The Invisible Theatre caps its 40th anniversary season with Premiere! by Dale Wasserman.
Premiere! is a play about theater people, and the premiere at its heart is their holy grail: an undiscovered work by William Shakespeare. While some celebrate the tragic poetry of this new masterpiece, others are forced to admit that it's less than authentic.
The play has all you'd expect from the Invisible Theatre—a talented cast, laughs and a genial sensibility that makes an evening at the theater feel cozy and welcoming. The set, by Susan Claassen and director James Blair, has never made that tiny stage look more spacious.
However, while all the ingredients are there, the formula offers only mixed results this time.
The problem lies in large part with the script. Wasserman, who passed away in 2008, comes with some serious writing credentials: He was the scriptwriter for the musical Man of La Mancha, and adapted One Flew Over the Cuckoo's Nest for the stage. This work, however, lacks the fire and craft evident in those works.
The play revolves around Gil Fryman, a successful, Neil Simon-type comedy writer who longs for the artistic freedom to compose a verse tragedy. When a Shakespeare scholar comes snooping around his father-in-law's antique book collection, Gil sees his chance to produce a new work by the old Bard.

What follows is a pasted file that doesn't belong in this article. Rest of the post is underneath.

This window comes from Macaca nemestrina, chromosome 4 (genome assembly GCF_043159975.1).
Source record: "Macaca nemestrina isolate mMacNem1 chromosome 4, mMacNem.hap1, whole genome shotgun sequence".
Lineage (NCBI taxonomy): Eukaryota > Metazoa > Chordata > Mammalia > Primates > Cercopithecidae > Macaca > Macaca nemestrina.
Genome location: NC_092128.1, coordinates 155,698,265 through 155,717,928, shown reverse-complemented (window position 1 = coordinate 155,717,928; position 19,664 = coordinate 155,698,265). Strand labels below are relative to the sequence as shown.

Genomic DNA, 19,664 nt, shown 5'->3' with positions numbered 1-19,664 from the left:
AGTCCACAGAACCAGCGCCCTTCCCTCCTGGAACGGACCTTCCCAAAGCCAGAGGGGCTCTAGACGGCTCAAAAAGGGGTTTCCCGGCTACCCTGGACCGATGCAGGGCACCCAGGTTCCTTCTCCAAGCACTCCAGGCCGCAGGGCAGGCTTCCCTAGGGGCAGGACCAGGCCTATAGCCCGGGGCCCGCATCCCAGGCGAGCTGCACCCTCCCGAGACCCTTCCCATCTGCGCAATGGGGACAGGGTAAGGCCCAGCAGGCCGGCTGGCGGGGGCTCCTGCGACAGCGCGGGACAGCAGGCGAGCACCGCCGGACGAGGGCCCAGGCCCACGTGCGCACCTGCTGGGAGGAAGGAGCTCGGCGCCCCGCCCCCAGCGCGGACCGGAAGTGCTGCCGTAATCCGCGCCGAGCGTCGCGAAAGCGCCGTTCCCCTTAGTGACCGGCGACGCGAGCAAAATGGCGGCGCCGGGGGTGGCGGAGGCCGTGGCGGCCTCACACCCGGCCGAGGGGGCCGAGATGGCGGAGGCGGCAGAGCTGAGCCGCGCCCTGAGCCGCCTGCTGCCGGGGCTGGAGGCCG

The play feels like it wants to be a farce, with doors slamming and plotlines twisting as the hero tries to keep his secret concealed. Instead, there is barely a speed bump between Gil and the attainment of his goal.
Blair works diligently to compensate for the show's lack of punch, leading his hardworking cast to create broad, high-energy performances. The acting style, combined with Maryann Trombino's chic costumes, creates the feeling of a classic TV sitcom, which makes the occasional references to cell phones and Telemundo seem oddly anachronistic.
As Fryman, Robert Anthony Peters is a man driven by his emotions, whether that's his passion for language or his fear of getting caught. Dallas Thomas, as his wife, Rebecca, gets one scene of delicious, Lady Macbeth-like scheming before being reduced to dithering and fretting for the rest of the play.